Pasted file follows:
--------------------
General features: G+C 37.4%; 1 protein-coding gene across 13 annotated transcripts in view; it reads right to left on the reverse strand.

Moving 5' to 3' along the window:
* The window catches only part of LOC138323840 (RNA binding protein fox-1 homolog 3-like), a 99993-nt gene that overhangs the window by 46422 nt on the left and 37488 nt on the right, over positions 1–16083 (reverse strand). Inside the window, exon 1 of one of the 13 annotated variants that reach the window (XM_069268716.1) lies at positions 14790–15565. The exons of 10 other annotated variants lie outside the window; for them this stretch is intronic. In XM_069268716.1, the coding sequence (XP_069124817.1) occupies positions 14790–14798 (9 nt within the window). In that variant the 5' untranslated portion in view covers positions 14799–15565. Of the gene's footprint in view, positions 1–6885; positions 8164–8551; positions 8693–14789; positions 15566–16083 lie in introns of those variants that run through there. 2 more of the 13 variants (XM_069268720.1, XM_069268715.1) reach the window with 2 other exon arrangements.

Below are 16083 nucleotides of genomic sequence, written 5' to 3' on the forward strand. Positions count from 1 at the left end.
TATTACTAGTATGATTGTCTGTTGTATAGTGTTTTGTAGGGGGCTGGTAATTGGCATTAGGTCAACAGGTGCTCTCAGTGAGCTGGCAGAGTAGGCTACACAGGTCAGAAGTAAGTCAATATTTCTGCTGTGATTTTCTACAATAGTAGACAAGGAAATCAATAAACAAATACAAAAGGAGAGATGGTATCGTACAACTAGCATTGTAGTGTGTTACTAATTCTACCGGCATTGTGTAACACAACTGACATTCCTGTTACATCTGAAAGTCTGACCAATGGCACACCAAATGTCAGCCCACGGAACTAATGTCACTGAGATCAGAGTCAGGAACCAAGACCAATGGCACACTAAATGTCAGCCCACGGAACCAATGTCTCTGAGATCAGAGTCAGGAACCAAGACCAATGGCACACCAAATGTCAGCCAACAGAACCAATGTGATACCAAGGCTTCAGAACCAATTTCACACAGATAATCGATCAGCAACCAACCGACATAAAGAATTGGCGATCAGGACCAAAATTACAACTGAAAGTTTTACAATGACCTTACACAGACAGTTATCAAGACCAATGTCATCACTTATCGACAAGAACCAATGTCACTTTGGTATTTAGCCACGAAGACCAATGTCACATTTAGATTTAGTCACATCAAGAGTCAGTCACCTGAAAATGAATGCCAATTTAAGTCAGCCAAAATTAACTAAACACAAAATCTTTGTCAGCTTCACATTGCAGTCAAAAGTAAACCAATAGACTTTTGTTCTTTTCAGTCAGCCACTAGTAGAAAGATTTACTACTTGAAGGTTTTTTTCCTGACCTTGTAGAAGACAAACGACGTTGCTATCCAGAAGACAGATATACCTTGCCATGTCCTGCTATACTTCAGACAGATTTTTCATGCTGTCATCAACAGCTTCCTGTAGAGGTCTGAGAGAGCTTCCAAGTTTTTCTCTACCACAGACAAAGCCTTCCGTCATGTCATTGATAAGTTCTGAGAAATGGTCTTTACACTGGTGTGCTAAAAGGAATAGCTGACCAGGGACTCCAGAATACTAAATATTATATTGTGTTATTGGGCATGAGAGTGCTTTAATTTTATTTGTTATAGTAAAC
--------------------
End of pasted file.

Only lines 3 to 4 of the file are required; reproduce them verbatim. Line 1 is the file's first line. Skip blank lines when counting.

* The window catches only part of LOC138323840 (RNA binding protein fox-1 homolog 3-like), a 99993-nt gene that overhangs the window by 46422 nt on the left and 37488 nt on the right, over positions 1–16083 (reverse strand). Inside the window, exon 1 of one of the 13 annotated variants that reach the window (XM_069268716.1) lies at positions 14790–15565. The exons of 10 other annotated variants lie outside the window; for them this stretch is intronic. In XM_069268716.1, the coding sequence (XP_069124817.1) occupies positions 14790–14798 (9 nt within the window). In that variant the 5' untranslated portion in view covers positions 14799–15565. Of the gene's footprint in view, positions 1–6885; positions 8164–8551; positions 8693–14789; positions 15566–16083 lie in introns of those variants that run through there. 2 more of the 13 variants (XM_069268720.1, XM_069268715.1) reach the window with 2 other exon arrangements.

Below are 16083 nucleotides of genomic sequence, written 5' to 3' on the forward strand. Positions count from 1 at the left end.